Tag Archives: Rainbows

Waiting for the Rainbow

It rained this afternoon, as you can tell from the top picture. That yellow blur in the middle of the picture is Julia’s jumper as she traverses the car park at TESCO.

However, as both Dolly Parton and G K Chesterton tell us: Without the rain, there would be no rainbow.

There was no rainbow today, which would have rounded off things nicely, but we did have a cream tea, so it was worth getting wet.

That was my part of the mission – whilst Julia shopped I waited until the rain slackened off, bought lottery tickets and selected two cream teas. Then I waited in the cafe… and waited…

It’s difficult to judge the best time to buy a cream tea when you’re waiting for someone who is shopping. It’s made more difficult when they have a habit of haphazard browsing. And, let’s face it, when you’re looking at a cream tea and salivating it can be a testing twenty minutes.

Eventually Julia’s random retail activities ended and we were able to start the cream tea. The scones weren’t too bad, the company was good (well, I thought it was, Julia may have another view) and despite a nagging feeling of guilt about the calorie intake, I enjoyed getting out.

I suppose it’s possible for a rainbow to be metaphorical.

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Eventually the rain eased up.

Whilst checking for rainbow quotes I found this quote from G K Chesterton.This one isn’t about rainbows, it’s about grandmothers, but it is quite interesting.

The word ‘good’ has many meanings. For example, if a man were to shoot his grandmother at a range of five hundred yards, I should call him a good shot, but not necessarily a good man.

The other end of the scale

Two days ago we had five-year-olds, yesterday we had ninety-five-tear-olds. There isn’t necessarily a lot of difference between them at times, though the  older age group is easier to handle as they speak more slowly and don’t run about so much.

They also have better stories.

On the minus side, we have to visit them and this month (for a session on harvesting) we had to work in the conservatory, which is hot and airless at the best of times. Fortunately it was overcast, but even so, I felt relieved to finish, particularly as one of the old ladies kept asking where she was (despite us stopping to tell her every couple of minutes) and nobody offered us a cup of tea. That’s right, nobody offered us a cup of tea. The country is going to the dogs. First we lose the Empire, then we lose our manners and the ability to pronounce certain letters (‘t’ and ‘th’ come to mind). Finally, our tea ceremony (though not so formal as some) seems to be extinct.

Fortunately the Empire has come here, and it has brought a vast array of curry houses with it, so not all change is bad. I’m also growing old, so I’m allowed to be bad mannered and I’m becoming too deaf to bother listening to the inane lisping of footballers and teenagers (did they say ‘four’ or ‘Thor’, you ask yourself?) However, you’re never too old to need tea.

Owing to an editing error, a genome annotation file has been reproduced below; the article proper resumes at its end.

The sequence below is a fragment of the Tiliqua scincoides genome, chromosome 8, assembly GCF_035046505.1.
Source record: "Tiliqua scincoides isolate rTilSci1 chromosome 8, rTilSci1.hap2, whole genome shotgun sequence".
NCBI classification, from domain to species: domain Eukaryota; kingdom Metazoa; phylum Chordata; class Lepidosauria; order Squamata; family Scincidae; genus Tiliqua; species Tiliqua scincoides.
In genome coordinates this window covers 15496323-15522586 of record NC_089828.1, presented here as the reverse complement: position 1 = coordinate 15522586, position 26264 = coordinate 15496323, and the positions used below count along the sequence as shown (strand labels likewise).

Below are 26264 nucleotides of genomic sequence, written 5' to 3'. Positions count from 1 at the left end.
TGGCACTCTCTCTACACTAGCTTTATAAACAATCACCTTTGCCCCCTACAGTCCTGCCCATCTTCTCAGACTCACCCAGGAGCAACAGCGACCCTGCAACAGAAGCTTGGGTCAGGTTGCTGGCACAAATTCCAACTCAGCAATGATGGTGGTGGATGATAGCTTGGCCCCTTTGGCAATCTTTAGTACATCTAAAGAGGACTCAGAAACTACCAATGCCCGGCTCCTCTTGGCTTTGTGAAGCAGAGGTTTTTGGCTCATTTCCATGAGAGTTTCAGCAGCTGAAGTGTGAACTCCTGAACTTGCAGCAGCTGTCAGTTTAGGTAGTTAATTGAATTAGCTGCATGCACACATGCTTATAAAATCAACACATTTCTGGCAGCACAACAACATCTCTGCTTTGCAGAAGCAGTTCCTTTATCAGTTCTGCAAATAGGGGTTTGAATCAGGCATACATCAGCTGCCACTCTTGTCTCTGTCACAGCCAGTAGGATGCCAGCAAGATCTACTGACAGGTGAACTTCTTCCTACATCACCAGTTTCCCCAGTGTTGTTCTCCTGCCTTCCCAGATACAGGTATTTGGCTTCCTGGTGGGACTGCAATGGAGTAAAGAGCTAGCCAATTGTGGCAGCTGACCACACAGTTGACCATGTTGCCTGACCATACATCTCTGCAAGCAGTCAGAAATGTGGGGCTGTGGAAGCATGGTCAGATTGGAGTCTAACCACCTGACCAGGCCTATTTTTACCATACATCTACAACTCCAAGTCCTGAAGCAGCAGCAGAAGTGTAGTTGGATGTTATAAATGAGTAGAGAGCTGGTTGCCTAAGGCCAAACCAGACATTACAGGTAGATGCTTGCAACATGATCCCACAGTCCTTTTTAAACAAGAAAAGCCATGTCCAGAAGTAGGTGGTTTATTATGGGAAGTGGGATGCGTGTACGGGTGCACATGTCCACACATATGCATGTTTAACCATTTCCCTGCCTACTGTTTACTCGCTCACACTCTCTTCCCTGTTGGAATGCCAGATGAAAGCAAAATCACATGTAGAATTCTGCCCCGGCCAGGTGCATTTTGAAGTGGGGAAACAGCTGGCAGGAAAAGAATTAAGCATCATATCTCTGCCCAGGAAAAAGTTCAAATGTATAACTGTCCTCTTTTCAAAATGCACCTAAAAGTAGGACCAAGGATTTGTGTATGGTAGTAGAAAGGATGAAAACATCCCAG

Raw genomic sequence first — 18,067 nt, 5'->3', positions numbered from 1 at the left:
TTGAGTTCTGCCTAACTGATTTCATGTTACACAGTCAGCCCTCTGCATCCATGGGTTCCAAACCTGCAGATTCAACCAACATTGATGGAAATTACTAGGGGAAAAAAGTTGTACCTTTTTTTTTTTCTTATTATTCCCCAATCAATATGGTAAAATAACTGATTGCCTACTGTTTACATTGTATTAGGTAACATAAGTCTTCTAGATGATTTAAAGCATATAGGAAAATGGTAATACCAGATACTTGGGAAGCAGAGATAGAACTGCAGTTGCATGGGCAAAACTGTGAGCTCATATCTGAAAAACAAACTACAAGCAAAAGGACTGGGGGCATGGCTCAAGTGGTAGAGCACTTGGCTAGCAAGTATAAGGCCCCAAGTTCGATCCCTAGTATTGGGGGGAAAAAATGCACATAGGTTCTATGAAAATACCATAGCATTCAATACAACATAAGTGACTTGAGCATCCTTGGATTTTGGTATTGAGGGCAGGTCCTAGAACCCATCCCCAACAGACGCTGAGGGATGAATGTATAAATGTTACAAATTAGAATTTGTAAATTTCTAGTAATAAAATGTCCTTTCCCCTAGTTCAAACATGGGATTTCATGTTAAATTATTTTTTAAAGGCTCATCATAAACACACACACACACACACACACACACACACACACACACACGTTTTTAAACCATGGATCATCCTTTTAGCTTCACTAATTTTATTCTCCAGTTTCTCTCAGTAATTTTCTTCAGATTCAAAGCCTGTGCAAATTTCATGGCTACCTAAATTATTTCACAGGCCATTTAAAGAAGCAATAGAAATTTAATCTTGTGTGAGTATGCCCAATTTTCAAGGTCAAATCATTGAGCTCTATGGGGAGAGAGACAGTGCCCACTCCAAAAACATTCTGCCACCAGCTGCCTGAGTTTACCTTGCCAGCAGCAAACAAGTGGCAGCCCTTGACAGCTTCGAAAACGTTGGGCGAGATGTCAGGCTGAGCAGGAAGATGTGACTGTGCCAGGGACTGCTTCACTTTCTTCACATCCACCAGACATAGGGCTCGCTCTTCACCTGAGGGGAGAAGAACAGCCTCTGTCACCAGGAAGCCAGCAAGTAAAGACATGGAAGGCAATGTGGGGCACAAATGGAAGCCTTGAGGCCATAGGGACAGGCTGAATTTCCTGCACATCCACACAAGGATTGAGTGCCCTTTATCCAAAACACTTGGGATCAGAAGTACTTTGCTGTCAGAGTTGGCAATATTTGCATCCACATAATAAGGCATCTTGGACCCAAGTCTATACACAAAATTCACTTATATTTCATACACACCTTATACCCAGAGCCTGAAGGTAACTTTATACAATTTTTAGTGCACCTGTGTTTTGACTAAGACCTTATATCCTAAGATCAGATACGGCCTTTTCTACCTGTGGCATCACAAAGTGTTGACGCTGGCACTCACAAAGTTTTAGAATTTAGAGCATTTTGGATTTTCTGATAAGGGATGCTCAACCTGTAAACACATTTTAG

That was actually meant to be a serious post about the joys of working with such diverse age groups, but I was thirsty and I’m never more than a few yards from a rant. (A bit like supposedly never being more than six feet from a rat, though with different spelling).

After the talk we passed the biscuits round. They liked the biscuits. I think they liked the biscuits more than the wheatsheaf loaves, the corn dollies and the fresh vegetables.

There must be a moral in the ability of biscuits to bring happiness.

Though, of course, you can’t attain full happiness unless they give you a cup of tea!

The Remains of the Day

We’ve just been Rainbowed. It sounds delightful doesn’t it, like strewing rose petals, sipping sherbet or riding to work on a pink unicorn.

OK, maybe not pink, but you get the picture.

In reality it’s more like a whirlwind of activity, a lot of high-pitched squeaking (some of which only bats can hear) and a large number of biscuits.

I’m not good on biscuits, and the recipe was one we’d never tried before because we had to find an egg free recipe (due to allergies) which used the rest of the ingredients we already had. Then, due to the lack of anything suitable for zesting lemons (shared kitchens are like the Bermuda triangle for shared utensils, I always find) I set to and spent half an hour paring the yellow outer skin from lemons and chopping it small. And chopping it smaller…

It all went reasonably well, though 15 out of 16 opted for vanilla flavouring instead of real lemons. I will be making lemonade tomorrow. The girls seemed happy, the leaders seemed happy and even Julia is happy. I just wish I’d remembered that offering a choice of flavours to kids is a bad idea and that you have to tell them to share equally even though you think it is obvious. I know all this, I just wasn’t firing on all cylinders.

Pictures are of my poppy seed and lemon biscuits. They were plain lemon but after using the poppy-shaped cutter I thought, why not use poppy seeds. The first lot were sprinkled on top and rolled in because I only though about them after I’d rolled the dough out. The rest were incorporated in the mix as I squished (yes, it’s a technical biscuit-making term) the dough and rolled it again. That’s why they look different.

So, once again, we have provided a good time for a group and nobody has spotted I don’t know what I’m doing. That’s not a bad way to wrap up the day.